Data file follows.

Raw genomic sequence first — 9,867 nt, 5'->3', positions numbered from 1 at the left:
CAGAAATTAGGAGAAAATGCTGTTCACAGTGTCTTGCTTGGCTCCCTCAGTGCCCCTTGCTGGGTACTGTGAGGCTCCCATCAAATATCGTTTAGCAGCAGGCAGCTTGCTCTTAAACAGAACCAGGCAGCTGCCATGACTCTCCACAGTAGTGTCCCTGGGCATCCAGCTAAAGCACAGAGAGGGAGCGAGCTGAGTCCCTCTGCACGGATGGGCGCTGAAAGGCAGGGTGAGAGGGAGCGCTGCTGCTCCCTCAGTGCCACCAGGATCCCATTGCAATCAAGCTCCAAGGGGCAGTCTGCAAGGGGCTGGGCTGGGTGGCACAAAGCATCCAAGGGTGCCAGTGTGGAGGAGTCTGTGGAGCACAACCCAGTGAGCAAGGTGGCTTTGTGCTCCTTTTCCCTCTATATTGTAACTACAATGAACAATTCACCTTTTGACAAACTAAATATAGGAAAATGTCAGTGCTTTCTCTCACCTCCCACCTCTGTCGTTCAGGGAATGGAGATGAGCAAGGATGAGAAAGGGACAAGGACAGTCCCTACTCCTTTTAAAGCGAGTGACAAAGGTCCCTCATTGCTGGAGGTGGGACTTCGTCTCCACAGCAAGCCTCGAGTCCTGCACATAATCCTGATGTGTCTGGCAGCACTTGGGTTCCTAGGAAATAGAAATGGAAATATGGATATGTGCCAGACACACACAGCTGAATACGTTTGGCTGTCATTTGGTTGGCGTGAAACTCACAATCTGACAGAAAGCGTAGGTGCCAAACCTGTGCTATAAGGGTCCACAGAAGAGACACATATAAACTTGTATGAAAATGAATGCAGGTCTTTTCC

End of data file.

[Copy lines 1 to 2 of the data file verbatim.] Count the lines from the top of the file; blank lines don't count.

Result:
Raw genomic sequence first — 9,867 nt, 5'->3', positions numbered from 1 at the left:
CAGAAATTAGGAGAAAATGCTGTTCACAGTGTCTTGCTTGGCTCCCTCAGTGCCCCTTGCTGGGTACTGTGAGGCTCCCATCAAATATCGTTTAGCAGCAGGCAGCTTGCTCTTAAACAGAACCAGGCAGCTGCCATGACTCTCCACAGTAGTGTCCCTGGGCATCCAGCTAAAGCACAGAGAGGGAGCGAGCTGAGTCCCTCTGCACGGATGGGCGCTGAAAGGCAGGGTGAGAGGGAGCGCTGCTGCTCCCTCAGTGCCACCAGGATCCCATTGCAATCAAGCTCCAAGGGGCAGTCTGCAAGGGGCTGGGCTGGGTGGCACAAAGCATCCAAGGGTGCCAGTGTGGAGGAGTCTGTGGAGCACAACCCAGTGAGCAAGGTGGCTTTGTGCTCCTTTTCCCTCTATATTGTAACTACAATGAACAATTCACCTTTTGACAAACTAAATATAGGAAAATGTCAGTGCTTTCTCTCACCTCCCACCTCTGTCGTTCAGGGAATGGAGATGAGCAAGGATGAGAAAGGGACAAGGACAGTCCCTACTCCTTTTAAAGCGAGTGACAAAGGTCCCTCATTGCTGGAGGTGGGACTTCGTCTCCACAGCAAGCCTCGAGTCCTGCACATAATCCTGATGTGTCTGGCAGCACTTGGGTTCCTAGGAAATAGAAATGGAAATATGGATATGTGCCAGACACACACAGCTGAATACGTTTGGCTGTCATTTGGTTGGCGTGAAACTCACAATCTGACAGAAAGCGTAGGTGCCAAACCTGTGCTATAAGGGTCCACAGAAGAGACACATATAAACTTGTATGAAAATGAATGCAGGTCTTTTCC